Here’s where I become the contrary reviewer, disagreeing with almost every other review out there: I didn’t love Star Wars: The Force Awakens. It was ok. (Seriously, was every other reviewer given LSD-laced water before hand? I want some of what they had!) For context, I am a massive Star Wars fan. My merchandise collection proves that (I’m allowed to be a grown woman with a Star Wars duvet!). JJ Abrams massively overcorrected for The Force Awakens. He went from producing Star Trek films that had nothing to do with the franchise they derived from to being so concerned about making a Star Wars film that really felt like a Star Wars film that he practically regurgitated A New Hope. No, that’s unfair, there are new characters populating the completely non-sensical plot (full of MacGuffins and heavily telegraphed plot points – let’s face it, Abrams doesn’t do subtle) in a film with a bizarrely inconsistent tone. Was it really so much to ask for a film that felt like a Star Wars film while telling its own story?
I understand that the dialogue in the original trilogy was often sub-par. For me, what really sold the story was the conviction and earnest performance of the actors. They played it all completely straight and we believed the story because they believed it. They got away with clunky lines of utter ridiculous nonsense because of the delivery. That isn’t to say that there aren’t moments of levity in the original trilogy, most notably with Han Solo, but on the whole, it’s a rather serious affair (hell, even the jokes are ridiculous, but again, said so convincingly it didn’t matter). In The Force Awakens, however, they err on the side of comedy. There’s far too much of the ol’ ‘wink, wink’ to the audience and too many characters with comic relief (Poe, Finn, Han, Chewie, BB-8, and even Rey). The tone then starts swinging wildly between serious space adventure to farce, not unlike what M*A*S*H did so well (but The Force Awakens really doesn’t). It was so bad at times, when Domhnall Gleeson’s General Hux was on screen I wondered if we’d stumbled into a Spaceballs sequel.
The acting is questionable for much of the film. The opening sequence follows a usually brilliant (and very good looking) Oscar Isaac as he attempts to smuggle a map to Luke Skywalker back to the Resistance (does that plot sound familiar?). But his acting never feels correctly pitched. This doesn’t help when you add in Finn’s character (another fine looking and talented actor, John Boyega) – whose motivations are entirely lacking – who tries to ramp up the comedy factor with physical comedy as well as overwrought comedic dialogue that never quite hits the mark. When Rey talks to BB-8 amongst the sand dunes I couldn’t help but be reminded of Daniel Radcliffe awkwardly trying to talk to Dobby in Harry Potter and the Chamber of Secrets – and Daisy Ridley actually had a physical object there with her. The so-called ‘wins’ for female casting, Gwendoline Christie and Lupita Nyong’o, are completely underwhelming. Captain Phasma is completely ineffectual and rather pointless while Nyong’o’s Maz could have been almost anyone (actually, even Phasma could have been anyone, we never see her face). The only one who manages to shine with the content they’re given is Adam Driver, who makes you want to know everything about his backstory for Kylo Ren and what the future might hold.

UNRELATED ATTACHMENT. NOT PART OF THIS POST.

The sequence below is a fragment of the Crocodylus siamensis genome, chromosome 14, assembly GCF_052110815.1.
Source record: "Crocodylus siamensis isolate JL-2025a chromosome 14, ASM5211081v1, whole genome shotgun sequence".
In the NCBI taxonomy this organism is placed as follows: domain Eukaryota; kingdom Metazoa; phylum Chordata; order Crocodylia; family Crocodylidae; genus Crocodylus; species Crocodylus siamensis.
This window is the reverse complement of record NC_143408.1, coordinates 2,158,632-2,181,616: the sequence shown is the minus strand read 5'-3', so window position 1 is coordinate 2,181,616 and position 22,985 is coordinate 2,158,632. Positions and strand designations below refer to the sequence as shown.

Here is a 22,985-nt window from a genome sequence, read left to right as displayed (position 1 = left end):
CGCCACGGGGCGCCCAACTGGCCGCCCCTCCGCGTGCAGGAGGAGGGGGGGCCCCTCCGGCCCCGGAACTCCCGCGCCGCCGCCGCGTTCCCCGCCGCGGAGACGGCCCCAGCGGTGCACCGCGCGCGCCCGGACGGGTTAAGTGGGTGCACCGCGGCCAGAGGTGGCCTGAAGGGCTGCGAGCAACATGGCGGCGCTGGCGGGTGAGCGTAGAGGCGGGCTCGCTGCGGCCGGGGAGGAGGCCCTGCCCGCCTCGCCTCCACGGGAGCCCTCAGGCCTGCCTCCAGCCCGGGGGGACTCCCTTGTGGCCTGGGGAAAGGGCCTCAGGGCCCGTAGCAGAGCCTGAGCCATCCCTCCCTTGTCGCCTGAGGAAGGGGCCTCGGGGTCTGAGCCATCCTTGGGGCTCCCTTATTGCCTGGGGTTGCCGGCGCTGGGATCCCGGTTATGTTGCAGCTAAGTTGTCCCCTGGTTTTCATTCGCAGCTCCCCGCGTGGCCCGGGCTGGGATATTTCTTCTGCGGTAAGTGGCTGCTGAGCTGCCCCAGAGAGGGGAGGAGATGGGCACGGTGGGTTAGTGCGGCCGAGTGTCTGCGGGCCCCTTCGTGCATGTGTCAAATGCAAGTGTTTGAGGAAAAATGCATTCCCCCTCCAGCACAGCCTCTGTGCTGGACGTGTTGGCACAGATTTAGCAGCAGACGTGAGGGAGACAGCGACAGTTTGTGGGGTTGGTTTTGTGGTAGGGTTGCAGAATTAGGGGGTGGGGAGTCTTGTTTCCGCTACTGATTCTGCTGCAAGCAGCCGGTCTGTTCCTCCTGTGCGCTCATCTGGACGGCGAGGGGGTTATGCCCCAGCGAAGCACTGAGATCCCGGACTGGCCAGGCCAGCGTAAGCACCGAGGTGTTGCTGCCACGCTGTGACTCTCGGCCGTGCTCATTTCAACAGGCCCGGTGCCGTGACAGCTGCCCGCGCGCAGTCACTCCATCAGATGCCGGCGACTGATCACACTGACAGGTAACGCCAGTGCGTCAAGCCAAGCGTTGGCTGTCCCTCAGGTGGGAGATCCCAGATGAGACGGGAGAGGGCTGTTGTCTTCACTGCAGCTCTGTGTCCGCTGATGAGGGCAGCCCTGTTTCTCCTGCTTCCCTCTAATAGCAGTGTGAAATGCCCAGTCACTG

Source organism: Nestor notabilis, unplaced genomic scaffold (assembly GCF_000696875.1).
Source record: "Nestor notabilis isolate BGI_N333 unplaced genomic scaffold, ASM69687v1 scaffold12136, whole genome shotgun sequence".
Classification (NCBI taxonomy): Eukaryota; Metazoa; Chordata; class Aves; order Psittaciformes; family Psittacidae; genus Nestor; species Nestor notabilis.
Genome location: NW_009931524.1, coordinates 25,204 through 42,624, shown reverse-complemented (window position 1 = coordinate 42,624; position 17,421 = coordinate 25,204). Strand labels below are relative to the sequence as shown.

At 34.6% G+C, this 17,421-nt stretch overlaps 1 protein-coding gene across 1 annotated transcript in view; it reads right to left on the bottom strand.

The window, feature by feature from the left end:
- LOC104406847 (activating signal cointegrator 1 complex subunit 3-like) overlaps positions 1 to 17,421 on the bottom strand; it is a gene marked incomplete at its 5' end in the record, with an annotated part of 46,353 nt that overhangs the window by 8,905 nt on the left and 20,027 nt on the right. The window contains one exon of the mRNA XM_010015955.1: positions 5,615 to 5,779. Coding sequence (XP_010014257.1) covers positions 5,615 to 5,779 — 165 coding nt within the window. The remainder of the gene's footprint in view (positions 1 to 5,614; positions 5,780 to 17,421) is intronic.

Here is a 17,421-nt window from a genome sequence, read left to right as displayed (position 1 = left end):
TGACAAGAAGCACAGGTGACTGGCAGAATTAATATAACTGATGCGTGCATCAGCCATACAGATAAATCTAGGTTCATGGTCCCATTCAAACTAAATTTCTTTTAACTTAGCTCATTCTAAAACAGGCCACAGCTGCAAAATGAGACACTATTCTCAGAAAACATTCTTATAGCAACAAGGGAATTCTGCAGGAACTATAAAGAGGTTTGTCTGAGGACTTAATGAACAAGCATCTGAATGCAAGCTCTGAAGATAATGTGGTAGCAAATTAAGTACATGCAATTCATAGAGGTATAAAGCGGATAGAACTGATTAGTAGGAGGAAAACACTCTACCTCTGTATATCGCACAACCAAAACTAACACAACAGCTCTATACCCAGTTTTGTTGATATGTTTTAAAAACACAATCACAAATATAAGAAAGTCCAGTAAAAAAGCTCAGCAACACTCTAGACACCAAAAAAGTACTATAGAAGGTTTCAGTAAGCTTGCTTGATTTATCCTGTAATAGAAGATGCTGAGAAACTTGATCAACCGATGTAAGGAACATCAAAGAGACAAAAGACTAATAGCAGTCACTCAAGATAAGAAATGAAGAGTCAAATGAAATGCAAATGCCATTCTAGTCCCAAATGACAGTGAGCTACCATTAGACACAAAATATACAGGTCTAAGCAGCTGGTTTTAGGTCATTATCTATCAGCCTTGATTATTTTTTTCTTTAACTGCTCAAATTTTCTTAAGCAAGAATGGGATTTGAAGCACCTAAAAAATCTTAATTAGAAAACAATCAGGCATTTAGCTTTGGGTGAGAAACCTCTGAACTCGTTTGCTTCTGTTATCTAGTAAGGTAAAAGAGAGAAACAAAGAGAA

If you remove your appreciation of the film from the story and focus on the audio-visual elements alone, then Abrams has clearly done well by the franchise. The film does feel like it belongs in the Star Wars universe – it is dirty and varied. There are plenty of those one environmental feature planets that we’ve come to know and love replete with bars full of varied aliens. Debris from the war between the Empire and the Rebellion is littered across the Outer Rim and life doesn’t look to be much easier since the New Republic was founded (more on that later…). By sticking to physical effects wherever possible, Abrams has done well to circumnavigate the CGI issues associated with the prequels, creating a much richer, real-feeling universe. And of course, it wouldn’t be Star Wars without the exceptional sound design, something The Force Awakens upholds with honours.
WARNING: SPOILERS FOLLOW
You might argue that the original trilogy had plenty of similar flaws to the ones I’m holding up against The Force Awakens, but everything in degrees… When it comes to the plot, so much is recycled from A New Hope it is difficult to find the new ideas amongst those that have been regurgitated (there’s also a few plot points from Empire Strikes Back as well). Here is the plot of The Force Awakens as told by this cynical reviewer: